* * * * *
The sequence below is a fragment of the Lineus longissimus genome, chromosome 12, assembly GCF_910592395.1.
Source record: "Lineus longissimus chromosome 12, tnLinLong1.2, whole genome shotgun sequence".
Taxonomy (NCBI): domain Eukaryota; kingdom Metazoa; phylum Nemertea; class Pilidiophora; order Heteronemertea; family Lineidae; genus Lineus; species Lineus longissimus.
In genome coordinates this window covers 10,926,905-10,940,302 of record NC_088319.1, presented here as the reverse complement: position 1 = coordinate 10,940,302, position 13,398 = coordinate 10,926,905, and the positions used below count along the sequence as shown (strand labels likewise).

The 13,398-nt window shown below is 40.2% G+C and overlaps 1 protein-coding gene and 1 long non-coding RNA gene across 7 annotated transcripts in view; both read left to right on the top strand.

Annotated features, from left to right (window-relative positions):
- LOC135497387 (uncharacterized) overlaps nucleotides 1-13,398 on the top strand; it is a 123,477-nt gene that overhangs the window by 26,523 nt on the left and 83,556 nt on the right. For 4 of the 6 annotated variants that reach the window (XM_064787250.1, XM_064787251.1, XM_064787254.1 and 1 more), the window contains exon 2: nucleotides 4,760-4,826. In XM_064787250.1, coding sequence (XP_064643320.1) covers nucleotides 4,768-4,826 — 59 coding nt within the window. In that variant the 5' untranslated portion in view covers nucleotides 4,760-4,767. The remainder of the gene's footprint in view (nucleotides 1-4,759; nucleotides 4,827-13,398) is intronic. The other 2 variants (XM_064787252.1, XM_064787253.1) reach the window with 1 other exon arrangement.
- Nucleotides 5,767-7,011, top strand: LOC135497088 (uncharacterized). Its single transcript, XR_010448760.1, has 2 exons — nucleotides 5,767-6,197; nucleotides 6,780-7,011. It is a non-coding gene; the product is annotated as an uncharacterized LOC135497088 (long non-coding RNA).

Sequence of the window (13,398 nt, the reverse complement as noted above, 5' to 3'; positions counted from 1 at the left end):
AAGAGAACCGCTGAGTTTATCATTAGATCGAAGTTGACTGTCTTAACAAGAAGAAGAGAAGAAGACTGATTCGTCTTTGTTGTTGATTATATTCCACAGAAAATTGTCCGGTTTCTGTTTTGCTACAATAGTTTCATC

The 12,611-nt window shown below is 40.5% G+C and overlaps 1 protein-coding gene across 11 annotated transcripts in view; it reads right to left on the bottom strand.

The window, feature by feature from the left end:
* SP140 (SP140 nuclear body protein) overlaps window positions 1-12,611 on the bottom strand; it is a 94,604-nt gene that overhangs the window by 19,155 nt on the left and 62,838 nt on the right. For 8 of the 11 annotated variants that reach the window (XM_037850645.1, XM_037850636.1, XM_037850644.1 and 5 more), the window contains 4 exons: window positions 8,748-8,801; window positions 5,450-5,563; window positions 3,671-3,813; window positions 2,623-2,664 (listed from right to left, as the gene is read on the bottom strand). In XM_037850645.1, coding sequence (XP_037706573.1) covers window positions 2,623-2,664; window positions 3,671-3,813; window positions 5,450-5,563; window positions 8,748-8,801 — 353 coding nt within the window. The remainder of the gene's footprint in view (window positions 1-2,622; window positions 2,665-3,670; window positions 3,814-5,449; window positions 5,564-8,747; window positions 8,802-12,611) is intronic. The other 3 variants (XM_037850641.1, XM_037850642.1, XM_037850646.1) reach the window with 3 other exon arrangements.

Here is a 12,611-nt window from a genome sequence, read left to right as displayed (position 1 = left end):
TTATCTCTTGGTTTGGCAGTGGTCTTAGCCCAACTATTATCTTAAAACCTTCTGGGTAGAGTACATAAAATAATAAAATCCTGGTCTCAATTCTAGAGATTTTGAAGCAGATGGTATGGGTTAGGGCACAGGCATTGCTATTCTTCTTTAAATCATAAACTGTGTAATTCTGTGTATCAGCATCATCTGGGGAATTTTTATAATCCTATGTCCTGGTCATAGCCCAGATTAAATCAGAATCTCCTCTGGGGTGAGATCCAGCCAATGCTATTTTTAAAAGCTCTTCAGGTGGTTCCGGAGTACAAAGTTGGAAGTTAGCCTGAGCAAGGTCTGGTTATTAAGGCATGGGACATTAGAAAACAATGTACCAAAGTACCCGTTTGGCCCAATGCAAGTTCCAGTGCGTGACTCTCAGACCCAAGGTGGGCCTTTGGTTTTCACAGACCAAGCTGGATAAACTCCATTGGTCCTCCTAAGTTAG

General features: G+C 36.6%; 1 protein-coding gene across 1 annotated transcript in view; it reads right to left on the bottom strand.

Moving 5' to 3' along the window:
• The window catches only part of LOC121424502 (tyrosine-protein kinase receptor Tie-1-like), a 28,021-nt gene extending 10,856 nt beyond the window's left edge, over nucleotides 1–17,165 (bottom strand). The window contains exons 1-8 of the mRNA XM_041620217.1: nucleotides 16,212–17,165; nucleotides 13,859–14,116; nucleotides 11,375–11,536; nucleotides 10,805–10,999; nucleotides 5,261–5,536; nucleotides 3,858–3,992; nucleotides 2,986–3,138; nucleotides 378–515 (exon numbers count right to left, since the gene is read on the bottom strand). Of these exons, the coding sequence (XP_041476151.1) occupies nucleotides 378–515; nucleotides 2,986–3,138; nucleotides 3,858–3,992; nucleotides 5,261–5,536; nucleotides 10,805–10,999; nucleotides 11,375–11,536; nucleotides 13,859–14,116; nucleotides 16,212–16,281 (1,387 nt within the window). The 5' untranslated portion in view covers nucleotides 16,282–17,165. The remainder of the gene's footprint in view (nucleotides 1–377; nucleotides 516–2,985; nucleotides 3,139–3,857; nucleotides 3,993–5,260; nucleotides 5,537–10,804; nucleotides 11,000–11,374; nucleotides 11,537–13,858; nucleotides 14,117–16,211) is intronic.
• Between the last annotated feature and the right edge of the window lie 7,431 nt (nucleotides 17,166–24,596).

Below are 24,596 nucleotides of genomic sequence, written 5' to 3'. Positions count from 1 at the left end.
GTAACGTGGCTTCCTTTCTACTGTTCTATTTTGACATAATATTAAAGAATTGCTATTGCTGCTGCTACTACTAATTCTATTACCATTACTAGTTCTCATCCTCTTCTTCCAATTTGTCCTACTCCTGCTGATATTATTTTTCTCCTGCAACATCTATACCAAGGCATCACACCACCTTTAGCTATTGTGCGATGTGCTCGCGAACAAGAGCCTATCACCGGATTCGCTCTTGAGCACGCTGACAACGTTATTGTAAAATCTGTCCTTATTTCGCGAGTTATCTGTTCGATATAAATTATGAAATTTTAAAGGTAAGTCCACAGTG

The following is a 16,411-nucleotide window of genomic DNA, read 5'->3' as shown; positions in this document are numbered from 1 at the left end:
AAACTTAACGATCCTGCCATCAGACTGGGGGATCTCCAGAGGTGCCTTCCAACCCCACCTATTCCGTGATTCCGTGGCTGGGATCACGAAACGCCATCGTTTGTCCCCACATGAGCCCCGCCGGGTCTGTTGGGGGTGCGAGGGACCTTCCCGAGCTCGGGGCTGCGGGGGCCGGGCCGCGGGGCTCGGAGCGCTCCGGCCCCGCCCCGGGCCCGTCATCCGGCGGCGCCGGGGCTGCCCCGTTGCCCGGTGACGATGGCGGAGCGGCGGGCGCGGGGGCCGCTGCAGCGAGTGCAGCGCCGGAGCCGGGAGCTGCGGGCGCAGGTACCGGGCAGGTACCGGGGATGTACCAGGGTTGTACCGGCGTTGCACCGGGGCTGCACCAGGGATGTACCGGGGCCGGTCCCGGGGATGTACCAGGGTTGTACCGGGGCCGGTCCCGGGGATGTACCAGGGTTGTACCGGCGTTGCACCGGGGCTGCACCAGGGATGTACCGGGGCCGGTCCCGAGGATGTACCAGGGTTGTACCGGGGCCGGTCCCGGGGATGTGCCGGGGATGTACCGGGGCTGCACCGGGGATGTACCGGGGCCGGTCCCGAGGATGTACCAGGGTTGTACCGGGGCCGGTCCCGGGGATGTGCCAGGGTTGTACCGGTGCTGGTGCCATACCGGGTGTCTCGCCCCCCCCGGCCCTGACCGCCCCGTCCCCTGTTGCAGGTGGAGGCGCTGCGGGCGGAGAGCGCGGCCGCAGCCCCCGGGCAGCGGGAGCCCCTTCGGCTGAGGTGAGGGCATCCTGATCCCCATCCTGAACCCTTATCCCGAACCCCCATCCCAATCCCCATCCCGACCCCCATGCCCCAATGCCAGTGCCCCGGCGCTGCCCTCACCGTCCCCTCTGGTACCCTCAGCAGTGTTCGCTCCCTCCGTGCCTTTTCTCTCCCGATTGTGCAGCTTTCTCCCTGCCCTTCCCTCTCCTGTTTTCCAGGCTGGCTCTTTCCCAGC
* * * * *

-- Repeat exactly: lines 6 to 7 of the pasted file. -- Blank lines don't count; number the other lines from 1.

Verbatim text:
Annotated features, from left to right (window-relative positions):
- LOC135497387 (uncharacterized) overlaps nucleotides 1-13,398 on the top strand; it is a 123,477-nt gene that overhangs the window by 26,523 nt on the left and 83,556 nt on the right. For 4 of the 6 annotated variants that reach the window (XM_064787250.1, XM_064787251.1, XM_064787254.1 and 1 more), the window contains exon 2: nucleotides 4,760-4,826. In XM_064787250.1, coding sequence (XP_064643320.1) covers nucleotides 4,768-4,826 — 59 coding nt within the window. In that variant the 5' untranslated portion in view covers nucleotides 4,760-4,767. The remainder of the gene's footprint in view (nucleotides 1-4,759; nucleotides 4,827-13,398) is intronic. The other 2 variants (XM_064787252.1, XM_064787253.1) reach the window with 1 other exon arrangement.